It has been observed that plaque, the closely adhering spongy organic material found on tooth surfaces accepts within its matrix molecules of certain size and shape. Peptides are among those compounds which can penetrate plaque. It has been shown that these compounds penetrate bacteria present in the mouth. It has been discovered that the material which most readily counteracts the acid produced when an abundance of carbohydrate, particularly sugar, is present is arginine. Surprisingly, it has been determined that peptide of 2-4 amino acid units, one or more of which is arginine, is effective in restoring mouth pH to a non-carious level.
It has been determined that generally, caries resulting from an acidic pH nearly invariably occurs when a pH of about 5 or 5.1 occurs for a sufficient time while with only rare exceptions will caries occur if the pH is maintained at 6.1 or higher.
The question of duration of exposure of enamel to a pH lower than about pH 5 varies with individuals but certain generalities have been determined. Two schemes of activity may be posited. In the first, the mouth is exposed to a limited amount of fermentable carbohydrate, usually sugar, after which the bacteria present in plaque convert the carbohydrate to acids, mainly acetic, lactic and propionic. In this case the pH drops as the above indicated acids are produced and a slow countering production of alkaline amines occurs as susceptible peptides or proteins give up amino acids which are decarboxylated by other oral bacteria. The two antagonistic reactions occur at rates such that the pH drop which is achieved between about 5 and 15 minutes will usually reach the pH level critical to the formation of caries unless the pH rise factor which has been found to be arginine and its precursors is present and is acted upon by oral bacteria so that the pH fall is reduced and the pH begins to return to the normal by the end of about 45 minutes to 1 hour depending upon the particular mouth.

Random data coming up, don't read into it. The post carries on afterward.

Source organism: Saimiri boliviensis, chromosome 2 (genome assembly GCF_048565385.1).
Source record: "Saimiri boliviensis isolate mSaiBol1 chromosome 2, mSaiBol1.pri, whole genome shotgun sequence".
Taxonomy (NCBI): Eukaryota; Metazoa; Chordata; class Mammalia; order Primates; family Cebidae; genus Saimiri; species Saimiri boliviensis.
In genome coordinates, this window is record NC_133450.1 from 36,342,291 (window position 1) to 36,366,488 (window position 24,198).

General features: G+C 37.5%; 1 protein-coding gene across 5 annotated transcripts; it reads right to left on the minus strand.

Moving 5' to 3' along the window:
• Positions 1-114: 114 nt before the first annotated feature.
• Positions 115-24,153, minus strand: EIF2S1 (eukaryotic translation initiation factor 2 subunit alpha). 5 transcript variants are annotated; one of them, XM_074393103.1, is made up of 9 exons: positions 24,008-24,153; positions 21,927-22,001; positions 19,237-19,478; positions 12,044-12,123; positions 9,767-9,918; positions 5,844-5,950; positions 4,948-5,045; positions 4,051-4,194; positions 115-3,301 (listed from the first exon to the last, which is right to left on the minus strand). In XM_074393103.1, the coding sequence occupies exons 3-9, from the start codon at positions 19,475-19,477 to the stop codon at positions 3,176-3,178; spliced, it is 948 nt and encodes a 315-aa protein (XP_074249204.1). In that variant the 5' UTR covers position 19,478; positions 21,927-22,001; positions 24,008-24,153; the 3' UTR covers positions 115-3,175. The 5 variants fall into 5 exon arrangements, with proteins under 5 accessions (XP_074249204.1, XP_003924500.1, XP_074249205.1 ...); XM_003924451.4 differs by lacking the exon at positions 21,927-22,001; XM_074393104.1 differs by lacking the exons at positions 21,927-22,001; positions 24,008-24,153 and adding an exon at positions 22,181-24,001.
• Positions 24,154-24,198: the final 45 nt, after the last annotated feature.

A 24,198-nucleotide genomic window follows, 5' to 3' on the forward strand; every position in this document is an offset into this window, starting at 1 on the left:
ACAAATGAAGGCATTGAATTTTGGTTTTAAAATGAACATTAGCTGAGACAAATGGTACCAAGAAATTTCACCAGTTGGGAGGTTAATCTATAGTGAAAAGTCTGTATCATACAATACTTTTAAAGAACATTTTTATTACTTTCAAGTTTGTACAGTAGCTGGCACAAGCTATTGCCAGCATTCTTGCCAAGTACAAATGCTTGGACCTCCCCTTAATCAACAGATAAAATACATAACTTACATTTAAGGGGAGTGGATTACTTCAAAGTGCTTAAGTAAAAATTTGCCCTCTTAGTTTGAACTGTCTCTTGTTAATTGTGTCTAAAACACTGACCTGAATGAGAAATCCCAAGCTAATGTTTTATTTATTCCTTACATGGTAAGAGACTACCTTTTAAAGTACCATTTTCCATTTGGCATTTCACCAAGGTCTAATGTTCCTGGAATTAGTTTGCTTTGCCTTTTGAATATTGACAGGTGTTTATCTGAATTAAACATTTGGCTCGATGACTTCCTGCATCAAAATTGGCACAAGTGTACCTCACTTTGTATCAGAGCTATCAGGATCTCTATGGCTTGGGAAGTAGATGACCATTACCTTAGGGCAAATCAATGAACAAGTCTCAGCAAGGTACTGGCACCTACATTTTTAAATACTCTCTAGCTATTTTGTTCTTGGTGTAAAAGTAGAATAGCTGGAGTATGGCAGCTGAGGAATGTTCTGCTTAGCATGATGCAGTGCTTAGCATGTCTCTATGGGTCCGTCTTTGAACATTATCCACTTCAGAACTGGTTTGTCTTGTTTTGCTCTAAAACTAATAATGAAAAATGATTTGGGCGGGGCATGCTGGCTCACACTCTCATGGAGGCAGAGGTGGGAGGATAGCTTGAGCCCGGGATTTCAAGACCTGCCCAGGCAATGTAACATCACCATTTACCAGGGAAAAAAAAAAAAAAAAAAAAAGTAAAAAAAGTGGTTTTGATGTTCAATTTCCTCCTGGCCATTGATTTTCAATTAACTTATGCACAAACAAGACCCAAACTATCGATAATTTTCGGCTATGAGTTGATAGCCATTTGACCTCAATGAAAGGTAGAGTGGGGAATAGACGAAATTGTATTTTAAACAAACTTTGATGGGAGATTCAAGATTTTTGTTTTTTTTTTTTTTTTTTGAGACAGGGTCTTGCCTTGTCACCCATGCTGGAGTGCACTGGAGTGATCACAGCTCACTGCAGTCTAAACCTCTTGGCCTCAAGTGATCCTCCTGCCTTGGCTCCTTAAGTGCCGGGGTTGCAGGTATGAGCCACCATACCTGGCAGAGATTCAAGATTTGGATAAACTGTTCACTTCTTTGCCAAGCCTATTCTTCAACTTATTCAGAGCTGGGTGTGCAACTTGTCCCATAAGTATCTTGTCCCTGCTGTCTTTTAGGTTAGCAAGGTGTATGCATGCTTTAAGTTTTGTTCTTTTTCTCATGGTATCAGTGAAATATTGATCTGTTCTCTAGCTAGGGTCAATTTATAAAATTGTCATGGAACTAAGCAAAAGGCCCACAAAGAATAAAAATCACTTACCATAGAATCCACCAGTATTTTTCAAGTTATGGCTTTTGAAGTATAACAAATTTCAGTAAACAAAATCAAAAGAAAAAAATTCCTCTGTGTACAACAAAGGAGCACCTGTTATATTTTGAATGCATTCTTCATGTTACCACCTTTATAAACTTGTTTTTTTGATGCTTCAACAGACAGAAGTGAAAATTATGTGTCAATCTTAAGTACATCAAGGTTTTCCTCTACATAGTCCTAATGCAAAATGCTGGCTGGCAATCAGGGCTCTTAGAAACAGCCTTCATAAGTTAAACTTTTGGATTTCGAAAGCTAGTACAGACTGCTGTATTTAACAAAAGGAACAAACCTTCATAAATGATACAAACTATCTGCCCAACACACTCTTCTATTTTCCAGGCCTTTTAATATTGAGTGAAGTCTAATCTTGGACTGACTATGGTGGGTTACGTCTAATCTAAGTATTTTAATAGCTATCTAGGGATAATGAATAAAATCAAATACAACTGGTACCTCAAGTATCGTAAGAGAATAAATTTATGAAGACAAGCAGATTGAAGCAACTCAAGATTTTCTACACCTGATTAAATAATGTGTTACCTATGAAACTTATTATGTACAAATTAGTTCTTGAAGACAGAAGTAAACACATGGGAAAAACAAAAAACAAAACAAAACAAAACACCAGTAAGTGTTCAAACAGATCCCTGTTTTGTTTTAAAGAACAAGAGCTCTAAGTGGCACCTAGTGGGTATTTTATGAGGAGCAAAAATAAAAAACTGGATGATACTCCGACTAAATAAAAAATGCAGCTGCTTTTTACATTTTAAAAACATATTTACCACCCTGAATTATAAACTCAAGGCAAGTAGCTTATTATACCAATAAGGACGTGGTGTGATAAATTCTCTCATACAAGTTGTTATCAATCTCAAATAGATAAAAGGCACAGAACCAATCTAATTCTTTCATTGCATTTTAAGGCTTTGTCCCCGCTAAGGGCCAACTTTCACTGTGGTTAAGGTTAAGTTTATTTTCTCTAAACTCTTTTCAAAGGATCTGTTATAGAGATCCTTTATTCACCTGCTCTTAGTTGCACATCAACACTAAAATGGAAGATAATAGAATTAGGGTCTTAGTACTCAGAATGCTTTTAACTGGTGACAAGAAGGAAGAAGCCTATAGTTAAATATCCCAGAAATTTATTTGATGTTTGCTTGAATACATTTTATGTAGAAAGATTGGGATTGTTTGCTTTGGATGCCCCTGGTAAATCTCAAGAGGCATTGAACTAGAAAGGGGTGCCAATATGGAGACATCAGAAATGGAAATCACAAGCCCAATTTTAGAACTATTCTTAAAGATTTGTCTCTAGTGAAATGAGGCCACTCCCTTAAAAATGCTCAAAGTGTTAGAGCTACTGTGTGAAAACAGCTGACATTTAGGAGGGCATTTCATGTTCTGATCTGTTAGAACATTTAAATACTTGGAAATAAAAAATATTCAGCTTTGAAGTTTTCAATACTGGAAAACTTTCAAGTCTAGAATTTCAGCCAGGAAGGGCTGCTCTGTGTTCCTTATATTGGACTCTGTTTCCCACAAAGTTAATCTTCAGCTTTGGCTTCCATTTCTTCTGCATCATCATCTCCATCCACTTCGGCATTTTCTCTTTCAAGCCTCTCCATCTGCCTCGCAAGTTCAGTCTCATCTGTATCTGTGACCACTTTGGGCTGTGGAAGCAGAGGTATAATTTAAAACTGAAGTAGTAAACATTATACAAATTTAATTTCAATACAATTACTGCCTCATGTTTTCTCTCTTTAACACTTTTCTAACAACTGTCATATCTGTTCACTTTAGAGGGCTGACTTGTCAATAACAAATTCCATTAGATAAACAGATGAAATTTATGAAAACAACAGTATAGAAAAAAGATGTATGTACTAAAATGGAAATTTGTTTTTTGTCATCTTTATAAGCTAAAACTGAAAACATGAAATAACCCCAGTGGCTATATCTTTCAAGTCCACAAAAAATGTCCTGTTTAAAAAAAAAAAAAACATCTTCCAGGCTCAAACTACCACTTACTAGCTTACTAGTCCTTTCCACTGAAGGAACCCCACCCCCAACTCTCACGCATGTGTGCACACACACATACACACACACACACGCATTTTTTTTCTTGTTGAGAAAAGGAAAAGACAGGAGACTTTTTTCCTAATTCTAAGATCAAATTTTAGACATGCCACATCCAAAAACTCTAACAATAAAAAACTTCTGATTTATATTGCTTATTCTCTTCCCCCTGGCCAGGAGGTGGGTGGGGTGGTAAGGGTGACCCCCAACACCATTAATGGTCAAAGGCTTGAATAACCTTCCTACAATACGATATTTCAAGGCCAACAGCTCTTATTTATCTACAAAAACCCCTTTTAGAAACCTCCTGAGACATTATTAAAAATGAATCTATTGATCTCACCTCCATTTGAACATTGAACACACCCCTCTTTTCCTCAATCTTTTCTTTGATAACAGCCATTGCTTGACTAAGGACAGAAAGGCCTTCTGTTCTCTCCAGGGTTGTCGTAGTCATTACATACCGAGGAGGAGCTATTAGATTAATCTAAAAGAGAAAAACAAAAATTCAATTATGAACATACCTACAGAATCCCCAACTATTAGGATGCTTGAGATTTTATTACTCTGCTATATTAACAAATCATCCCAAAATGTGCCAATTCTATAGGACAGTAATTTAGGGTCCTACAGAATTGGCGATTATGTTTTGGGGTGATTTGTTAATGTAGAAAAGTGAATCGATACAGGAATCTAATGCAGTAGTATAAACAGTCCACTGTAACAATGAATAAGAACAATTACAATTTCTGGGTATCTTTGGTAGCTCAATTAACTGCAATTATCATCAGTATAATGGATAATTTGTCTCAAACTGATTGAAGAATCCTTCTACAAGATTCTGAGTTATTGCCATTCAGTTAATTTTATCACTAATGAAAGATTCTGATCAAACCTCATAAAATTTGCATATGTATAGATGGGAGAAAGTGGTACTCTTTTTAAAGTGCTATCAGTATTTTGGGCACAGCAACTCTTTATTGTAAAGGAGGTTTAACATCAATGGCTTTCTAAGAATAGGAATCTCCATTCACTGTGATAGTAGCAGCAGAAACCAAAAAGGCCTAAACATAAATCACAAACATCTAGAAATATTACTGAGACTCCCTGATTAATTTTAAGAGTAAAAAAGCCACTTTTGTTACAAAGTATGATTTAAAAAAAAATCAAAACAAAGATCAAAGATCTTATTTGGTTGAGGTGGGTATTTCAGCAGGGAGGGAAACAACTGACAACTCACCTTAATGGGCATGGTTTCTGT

A second situation is represented by an availability of greater amounts of fermentable carbohydrate available for a longer time. The mouth pH in this case goes below pH 5 which is conducive to the formation of caries after about 15 minutes and remains there while the excess of fermentable carbohydrate is available. This can be for a period of 2 or more hours. It is under these conditions that a more serious carious attack occurs but in the presence of the pH rise factor the duration is reduced.
Experiments were performed in vitro using supernatant saliva. The saliva was obtained from random donors whose salivary secretions were paraffin block stimulated. The saliva donations were pooled before and after sediment removal.
A naturally occurring effective peptide in saliva has the arrangement H-glycine-glycine-lysine-arginine-OH with amino and carboxyl termini. This compound was synthesized by conventional methods and has proven effective for the purposes of this invention and is a preferred pH rise factor. It being a compound which occurs naturally, it is a first choice, but the possibility of peptides having two or more arginine units might prove even more effective.